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Breaking down the Bloomberg terminal scandal

A screen capture from the television program "Bloomberg Surveillance."
A screen capture from the television program “Bloomberg Surveillance.”

A complaint filed by a Goldman Sachs official has broken open a scandal at Bloomberg News involving how journalists accessed account information for the company’s terminal clients. To understand the scandal, here’s a breakdown of the company and the story:

What is Bloomberg?

Bloomberg L.P. is a company that distributed business and financial information to professionals around the world. Bloomberg sells terminals — specialized computers that distribute real-time data like stock quotes, breaking news and analysis while allowing professionals to make trades in the stock market — that are used mainly in the news and financial industry.

Bloomberg’s terminal computer business makes up a good chunk of the company’s profit. Bloomberg leases out its terminal computers for around $1,500 a month per user.

Along with its terminal business, Bloomberg also operates several editorial properties, including Bloomberg Television, Bloomberg Radio and Bloomberg BusinessWeek. Hundreds of journalists work for Bloomberg around the world.

What happened?

According to the New York Post, an unidentified Bloomberg journalist asked a Goldman Sachs employee about the status of another bank employee during a recent interview. The Bloomberg journalist noted that the bank employee at focus had not accessed their Bloomberg terminal in a while. This prompted Goldman Sachs to complain to Bloomberg that their journalists had too much access to information about the company’s terminal clients.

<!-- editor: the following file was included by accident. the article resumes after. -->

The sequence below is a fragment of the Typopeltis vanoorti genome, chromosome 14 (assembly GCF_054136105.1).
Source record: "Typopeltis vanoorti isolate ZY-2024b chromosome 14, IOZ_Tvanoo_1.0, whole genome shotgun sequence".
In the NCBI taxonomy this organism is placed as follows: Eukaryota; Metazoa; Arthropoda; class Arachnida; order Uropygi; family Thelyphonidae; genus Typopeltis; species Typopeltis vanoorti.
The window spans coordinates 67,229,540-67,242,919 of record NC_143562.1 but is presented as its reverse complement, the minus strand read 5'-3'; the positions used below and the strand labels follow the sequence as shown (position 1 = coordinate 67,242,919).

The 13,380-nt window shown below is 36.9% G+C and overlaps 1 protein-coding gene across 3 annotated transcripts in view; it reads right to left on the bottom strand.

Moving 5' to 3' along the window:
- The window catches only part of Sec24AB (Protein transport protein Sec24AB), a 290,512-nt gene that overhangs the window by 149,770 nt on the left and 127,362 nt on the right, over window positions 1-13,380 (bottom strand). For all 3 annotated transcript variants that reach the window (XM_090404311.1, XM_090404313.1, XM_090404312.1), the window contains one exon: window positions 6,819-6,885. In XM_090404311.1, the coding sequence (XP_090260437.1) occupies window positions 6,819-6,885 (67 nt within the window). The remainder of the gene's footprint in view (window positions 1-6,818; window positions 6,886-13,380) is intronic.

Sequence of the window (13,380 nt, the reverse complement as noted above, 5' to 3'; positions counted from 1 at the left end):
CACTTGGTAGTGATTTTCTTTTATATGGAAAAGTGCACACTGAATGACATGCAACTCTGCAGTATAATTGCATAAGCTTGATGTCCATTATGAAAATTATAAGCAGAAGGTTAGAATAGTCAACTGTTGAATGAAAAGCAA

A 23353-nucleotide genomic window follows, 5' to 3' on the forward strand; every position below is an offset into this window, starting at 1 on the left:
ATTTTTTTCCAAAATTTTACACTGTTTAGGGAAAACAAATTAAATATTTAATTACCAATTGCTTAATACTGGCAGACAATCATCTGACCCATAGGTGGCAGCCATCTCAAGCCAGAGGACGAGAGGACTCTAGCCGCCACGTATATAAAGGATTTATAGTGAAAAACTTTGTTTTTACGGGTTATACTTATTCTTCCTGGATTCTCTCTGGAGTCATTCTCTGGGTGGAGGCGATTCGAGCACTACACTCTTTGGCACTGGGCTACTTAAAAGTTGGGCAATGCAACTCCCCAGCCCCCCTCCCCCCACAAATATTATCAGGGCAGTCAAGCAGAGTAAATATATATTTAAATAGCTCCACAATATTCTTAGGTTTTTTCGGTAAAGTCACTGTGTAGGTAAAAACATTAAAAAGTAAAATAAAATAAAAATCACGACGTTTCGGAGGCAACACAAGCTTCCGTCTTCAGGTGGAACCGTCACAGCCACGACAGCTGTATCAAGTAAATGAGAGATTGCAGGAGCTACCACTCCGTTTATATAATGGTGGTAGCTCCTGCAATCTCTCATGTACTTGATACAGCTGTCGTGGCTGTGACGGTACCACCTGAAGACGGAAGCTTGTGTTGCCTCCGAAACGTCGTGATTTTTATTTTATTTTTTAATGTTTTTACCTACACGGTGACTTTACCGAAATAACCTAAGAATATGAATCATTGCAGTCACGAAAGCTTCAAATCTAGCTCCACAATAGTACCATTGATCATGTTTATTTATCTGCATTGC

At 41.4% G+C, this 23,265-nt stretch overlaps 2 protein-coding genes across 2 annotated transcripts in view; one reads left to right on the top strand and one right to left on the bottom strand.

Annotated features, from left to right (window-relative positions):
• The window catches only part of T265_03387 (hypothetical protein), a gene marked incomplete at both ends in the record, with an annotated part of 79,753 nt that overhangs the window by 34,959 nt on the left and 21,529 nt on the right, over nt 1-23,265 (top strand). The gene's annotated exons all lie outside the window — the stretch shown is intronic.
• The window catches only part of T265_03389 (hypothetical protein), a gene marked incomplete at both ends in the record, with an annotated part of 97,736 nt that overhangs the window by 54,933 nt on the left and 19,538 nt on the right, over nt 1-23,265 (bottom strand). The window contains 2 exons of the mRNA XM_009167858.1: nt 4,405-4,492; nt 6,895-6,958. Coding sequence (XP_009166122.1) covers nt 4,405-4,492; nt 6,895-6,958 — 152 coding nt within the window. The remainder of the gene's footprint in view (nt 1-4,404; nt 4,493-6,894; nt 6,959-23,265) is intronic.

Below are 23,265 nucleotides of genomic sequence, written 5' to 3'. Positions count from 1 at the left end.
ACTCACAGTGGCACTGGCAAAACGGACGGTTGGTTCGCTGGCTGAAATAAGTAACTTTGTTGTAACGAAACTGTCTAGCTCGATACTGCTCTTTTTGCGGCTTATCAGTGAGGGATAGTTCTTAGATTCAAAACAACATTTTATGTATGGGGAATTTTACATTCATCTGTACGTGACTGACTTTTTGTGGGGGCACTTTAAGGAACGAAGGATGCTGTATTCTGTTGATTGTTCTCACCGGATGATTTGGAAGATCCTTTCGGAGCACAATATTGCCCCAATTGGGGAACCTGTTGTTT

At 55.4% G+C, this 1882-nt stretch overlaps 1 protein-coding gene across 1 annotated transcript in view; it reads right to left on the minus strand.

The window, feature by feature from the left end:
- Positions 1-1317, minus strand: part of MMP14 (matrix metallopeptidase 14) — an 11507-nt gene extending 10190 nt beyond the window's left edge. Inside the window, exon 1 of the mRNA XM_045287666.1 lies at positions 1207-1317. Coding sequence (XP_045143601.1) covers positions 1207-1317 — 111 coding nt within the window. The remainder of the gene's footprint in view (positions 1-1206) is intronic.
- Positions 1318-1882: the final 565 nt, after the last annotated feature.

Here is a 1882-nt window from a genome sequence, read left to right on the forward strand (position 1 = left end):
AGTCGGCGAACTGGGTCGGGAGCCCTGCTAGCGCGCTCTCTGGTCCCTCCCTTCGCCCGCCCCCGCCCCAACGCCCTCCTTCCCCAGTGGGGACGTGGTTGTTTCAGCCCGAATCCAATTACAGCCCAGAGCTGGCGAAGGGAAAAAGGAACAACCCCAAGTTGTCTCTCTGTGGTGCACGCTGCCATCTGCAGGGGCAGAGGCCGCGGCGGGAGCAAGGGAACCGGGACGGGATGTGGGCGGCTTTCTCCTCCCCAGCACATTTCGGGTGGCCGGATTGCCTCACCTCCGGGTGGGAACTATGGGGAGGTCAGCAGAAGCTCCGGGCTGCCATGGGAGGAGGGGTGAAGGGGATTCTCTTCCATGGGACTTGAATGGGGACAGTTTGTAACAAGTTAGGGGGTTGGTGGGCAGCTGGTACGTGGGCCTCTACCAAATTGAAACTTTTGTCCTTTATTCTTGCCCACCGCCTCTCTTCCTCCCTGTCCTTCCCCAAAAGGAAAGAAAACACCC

Bloomberg confirmed its journalists had access to some client information, including when a client had logged on to their terminal and what type of information that client had looked up. According to the New York Times, the company admitted that the access was a mistake, adding that journalists had “for years” been able to access client information that otherwise should have been private.

Who was impacted?

Bloomberg terminals are in use by many financial and government institutions around the world, including banks, the United States Federal Reserve — even the Vatican. It is not known how many people have been impacted by the privacy scandal. Along with Goldman Sachs, it has been alleged by a former Bloomberg News employee that client information for Federal Reserve Chairman Ben Bernanke and former United States Treasury Secretary Tim Geithner had been accessed by at least one Bloomberg journalist (CNBC, which uses financial information by Bloomberg’s business rival Thomson Reuters and is a competitor with Bloomberg Television, broke the story on Saturday). It is unclear who else was impacted.

The privacy scandal widens

As noted above, Bloomberg L.P. has admitted that giving journalists access to the information of its terminal clients was a mistake. Questions are now arising as to how much access Bloomberg reporters had to client information in the terminal and for how long.

According to a report by Peter Lauria with BuzzFeed, the company knew its journalists was misappropriating information from its terminal clients since 2011. Bloomberg Television anchor Erik Schatzker was reprimanded by the company “for making on-air comments about terminal data to track the activities of at least one story subject.” Sources told Lauria that the matter was “a very big deal” within the newsroom.

BuzzFeed’s unnamed source at Bloomberg said company executives promised the function that allowed journalists to access client information would be disabled. The feature, presumably, was still active when the New York Post published its story on Friday.

New York Post: Goldman Sachs worried over Bloomberg snooping
New York Times: Privacy breach on Bloomberg’s terminals
BuzzFeed: Bloomberg knew of terminal “feature” in 2011
CNBC: Bloomberg journalist accessed Bernanke info on terminal
Quartz: At Bloomberg, more opacity than transparency

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About the Author:

Matthew Keys

Matthew Keys is a nationally-recognized, award-winning journalist who has covered the business of media, technology, radio and television for more than 11 years. He is the publisher of The Desk and contributes to Know Techie, Digital Content Next and StreamTV Insider. He previously worked for Thomson Reuters, the Walt Disney Company, McNaughton Newspapers and Tribune Broadcasting.
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